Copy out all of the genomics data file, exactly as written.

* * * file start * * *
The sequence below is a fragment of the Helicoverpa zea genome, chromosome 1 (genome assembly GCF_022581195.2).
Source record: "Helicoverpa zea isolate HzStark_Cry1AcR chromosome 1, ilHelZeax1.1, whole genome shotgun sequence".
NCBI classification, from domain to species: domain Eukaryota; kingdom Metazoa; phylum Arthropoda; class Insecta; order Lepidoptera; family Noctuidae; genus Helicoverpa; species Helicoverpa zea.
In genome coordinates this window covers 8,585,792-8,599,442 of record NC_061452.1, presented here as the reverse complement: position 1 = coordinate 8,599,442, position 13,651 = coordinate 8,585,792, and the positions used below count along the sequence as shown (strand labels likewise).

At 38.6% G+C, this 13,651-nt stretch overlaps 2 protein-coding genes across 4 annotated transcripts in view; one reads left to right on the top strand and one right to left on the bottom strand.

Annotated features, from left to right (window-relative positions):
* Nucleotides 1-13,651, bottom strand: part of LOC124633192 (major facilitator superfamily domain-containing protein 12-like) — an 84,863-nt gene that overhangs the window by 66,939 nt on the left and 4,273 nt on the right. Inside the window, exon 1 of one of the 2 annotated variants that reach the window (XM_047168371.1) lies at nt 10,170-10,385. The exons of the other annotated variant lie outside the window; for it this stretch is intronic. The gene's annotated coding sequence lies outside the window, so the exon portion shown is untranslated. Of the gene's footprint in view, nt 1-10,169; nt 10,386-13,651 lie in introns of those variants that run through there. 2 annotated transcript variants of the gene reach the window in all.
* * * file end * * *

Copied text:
The sequence below is a fragment of the Helicoverpa zea genome, chromosome 1 (genome assembly GCF_022581195.2).
Source record: "Helicoverpa zea isolate HzStark_Cry1AcR chromosome 1, ilHelZeax1.1, whole genome shotgun sequence".
NCBI classification, from domain to species: domain Eukaryota; kingdom Metazoa; phylum Arthropoda; class Insecta; order Lepidoptera; family Noctuidae; genus Helicoverpa; species Helicoverpa zea.
In genome coordinates this window covers 8,585,792-8,599,442 of record NC_061452.1, presented here as the reverse complement: position 1 = coordinate 8,599,442, position 13,651 = coordinate 8,585,792, and the positions used below count along the sequence as shown (strand labels likewise).

At 38.6% G+C, this 13,651-nt stretch overlaps 2 protein-coding genes across 4 annotated transcripts in view; one reads left to right on the top strand and one right to left on the bottom strand.

Annotated features, from left to right (window-relative positions):
* Nucleotides 1-13,651, bottom strand: part of LOC124633192 (major facilitator superfamily domain-containing protein 12-like) — an 84,863-nt gene that overhangs the window by 66,939 nt on the left and 4,273 nt on the right. Inside the window, exon 1 of one of the 2 annotated variants that reach the window (XM_047168371.1) lies at nt 10,170-10,385. The exons of the other annotated variant lie outside the window; for it this stretch is intronic. The gene's annotated coding sequence lies outside the window, so the exon portion shown is untranslated. Of the gene's footprint in view, nt 1-10,169; nt 10,386-13,651 lie in introns of those variants that run through there. 2 annotated transcript variants of the gene reach the window in all.